I have a love for the culture and its builders and the fringe personalities that it attracts, much like the counterculture of the surf/beach scene I grew up in. I feel like the industry chose me as much as I chose it, and as far as the culture I could say about the same. While I did not grow up a grease monkey or around the scene so to speak, the culture and the camaraderie are definitely on a level with the communities that I surrounded myself with growing up, both as an artist and avid surfer. There is certainly a real do-it-yourself and counterculture type existence there that I find very familiar in this industry. Again it boils down to finding a niche for something that you were good at and can sustain for the long-haul; that’s what I have been looking for. I think because I am a bit of an outsider, my take on things both graphically and from a process and technical standpoint hasn’t been very influenced by the traditions that came before me. I try to keep in mind those traditions though, and I definitely try to pay homage to those that came before me with my current approach to custom airbrush work. I think the one thing that the college experience gave me that most self-taught artists lack is appreciation for history as well as how to ask the important questions before getting your hands dirty, this as well as how to take criticism both constructive and off-base. It’s a fine line to walk to still identify with what I would consider core imagery and the soul of what I do while being progressive with my approach and trying to push the envelope with the imagery.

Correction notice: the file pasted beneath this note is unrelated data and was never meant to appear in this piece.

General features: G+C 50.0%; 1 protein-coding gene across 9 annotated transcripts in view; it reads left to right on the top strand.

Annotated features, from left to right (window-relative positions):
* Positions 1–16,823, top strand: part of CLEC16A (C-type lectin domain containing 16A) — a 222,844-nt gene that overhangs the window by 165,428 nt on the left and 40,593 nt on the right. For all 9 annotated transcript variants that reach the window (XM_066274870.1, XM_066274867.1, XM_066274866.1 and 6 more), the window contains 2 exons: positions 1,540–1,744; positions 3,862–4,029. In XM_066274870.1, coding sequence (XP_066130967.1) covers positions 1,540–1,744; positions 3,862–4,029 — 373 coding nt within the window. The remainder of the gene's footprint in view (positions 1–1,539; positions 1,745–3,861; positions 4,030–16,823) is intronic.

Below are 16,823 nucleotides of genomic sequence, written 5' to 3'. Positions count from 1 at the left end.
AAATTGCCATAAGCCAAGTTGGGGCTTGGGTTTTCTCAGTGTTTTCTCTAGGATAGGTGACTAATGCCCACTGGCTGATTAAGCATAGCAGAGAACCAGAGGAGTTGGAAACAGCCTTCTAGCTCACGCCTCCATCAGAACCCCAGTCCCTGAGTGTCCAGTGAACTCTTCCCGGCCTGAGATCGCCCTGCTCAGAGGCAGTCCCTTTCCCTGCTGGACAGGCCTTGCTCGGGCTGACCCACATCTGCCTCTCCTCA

As for favorite pieces, I’ve been having fun looking at real and famous museum paintings, like really seeing them in person and not just online (way different experience, as online doesn’t show you anything about how some of these paintings were made), and trying to airbrush them onto motorcycle tanks, replicating what I was taking notes on at the museum and as far as my speculation as to how a particular artist made certain art marks, and what I can learn about their journey as it correlates to mine on a bike tank. That’s for me though; if you dig the trip, great. If not, then it’s not for you.